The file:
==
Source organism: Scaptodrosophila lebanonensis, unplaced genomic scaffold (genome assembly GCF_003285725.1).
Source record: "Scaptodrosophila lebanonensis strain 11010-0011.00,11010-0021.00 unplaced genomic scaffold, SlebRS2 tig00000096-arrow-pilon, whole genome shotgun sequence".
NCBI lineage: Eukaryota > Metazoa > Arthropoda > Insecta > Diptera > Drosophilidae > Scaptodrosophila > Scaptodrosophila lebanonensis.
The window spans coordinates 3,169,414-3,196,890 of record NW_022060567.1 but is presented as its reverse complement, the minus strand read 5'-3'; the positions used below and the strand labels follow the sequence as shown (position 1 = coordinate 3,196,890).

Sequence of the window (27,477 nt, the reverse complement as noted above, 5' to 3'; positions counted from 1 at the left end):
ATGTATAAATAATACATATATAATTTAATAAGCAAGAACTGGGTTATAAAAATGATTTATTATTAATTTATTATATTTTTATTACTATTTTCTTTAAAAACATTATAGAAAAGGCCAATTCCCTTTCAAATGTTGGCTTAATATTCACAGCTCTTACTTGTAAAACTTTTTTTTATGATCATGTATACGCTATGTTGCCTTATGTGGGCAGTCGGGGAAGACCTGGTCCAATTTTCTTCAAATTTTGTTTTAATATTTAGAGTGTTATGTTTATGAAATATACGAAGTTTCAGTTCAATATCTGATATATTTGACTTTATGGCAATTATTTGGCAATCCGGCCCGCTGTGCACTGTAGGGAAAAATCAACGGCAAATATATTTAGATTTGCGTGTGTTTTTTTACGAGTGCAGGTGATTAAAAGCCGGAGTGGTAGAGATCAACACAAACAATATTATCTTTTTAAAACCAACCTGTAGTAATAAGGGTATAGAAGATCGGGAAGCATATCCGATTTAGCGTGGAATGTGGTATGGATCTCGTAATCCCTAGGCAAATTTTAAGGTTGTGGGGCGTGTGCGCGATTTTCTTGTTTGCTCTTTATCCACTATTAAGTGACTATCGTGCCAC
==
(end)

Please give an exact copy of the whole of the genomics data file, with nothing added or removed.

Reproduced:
Source organism: Scaptodrosophila lebanonensis, unplaced genomic scaffold (genome assembly GCF_003285725.1).
Source record: "Scaptodrosophila lebanonensis strain 11010-0011.00,11010-0021.00 unplaced genomic scaffold, SlebRS2 tig00000096-arrow-pilon, whole genome shotgun sequence".
NCBI lineage: Eukaryota > Metazoa > Arthropoda > Insecta > Diptera > Drosophilidae > Scaptodrosophila > Scaptodrosophila lebanonensis.
The window spans coordinates 3,169,414-3,196,890 of record NW_022060567.1 but is presented as its reverse complement, the minus strand read 5'-3'; the positions used below and the strand labels follow the sequence as shown (position 1 = coordinate 3,196,890).

Sequence of the window (27,477 nt, the reverse complement as noted above, 5' to 3'; positions counted from 1 at the left end):
ATGTATAAATAATACATATATAATTTAATAAGCAAGAACTGGGTTATAAAAATGATTTATTATTAATTTATTATATTTTTATTACTATTTTCTTTAAAAACATTATAGAAAAGGCCAATTCCCTTTCAAATGTTGGCTTAATATTCACAGCTCTTACTTGTAAAACTTTTTTTTATGATCATGTATACGCTATGTTGCCTTATGTGGGCAGTCGGGGAAGACCTGGTCCAATTTTCTTCAAATTTTGTTTTAATATTTAGAGTGTTATGTTTATGAAATATACGAAGTTTCAGTTCAATATCTGATATATTTGACTTTATGGCAATTATTTGGCAATCCGGCCCGCTGTGCACTGTAGGGAAAAATCAACGGCAAATATATTTAGATTTGCGTGTGTTTTTTTACGAGTGCAGGTGATTAAAAGCCGGAGTGGTAGAGATCAACACAAACAATATTATCTTTTTAAAACCAACCTGTAGTAATAAGGGTATAGAAGATCGGGAAGCATATCCGATTTAGCGTGGAATGTGGTATGGATCTCGTAATCCCTAGGCAAATTTTAAGGTTGTGGGGCGTGTGCGCGATTTTCTTGTTTGCTCTTTATCCACTATTAAGTGACTATCGTGCCAC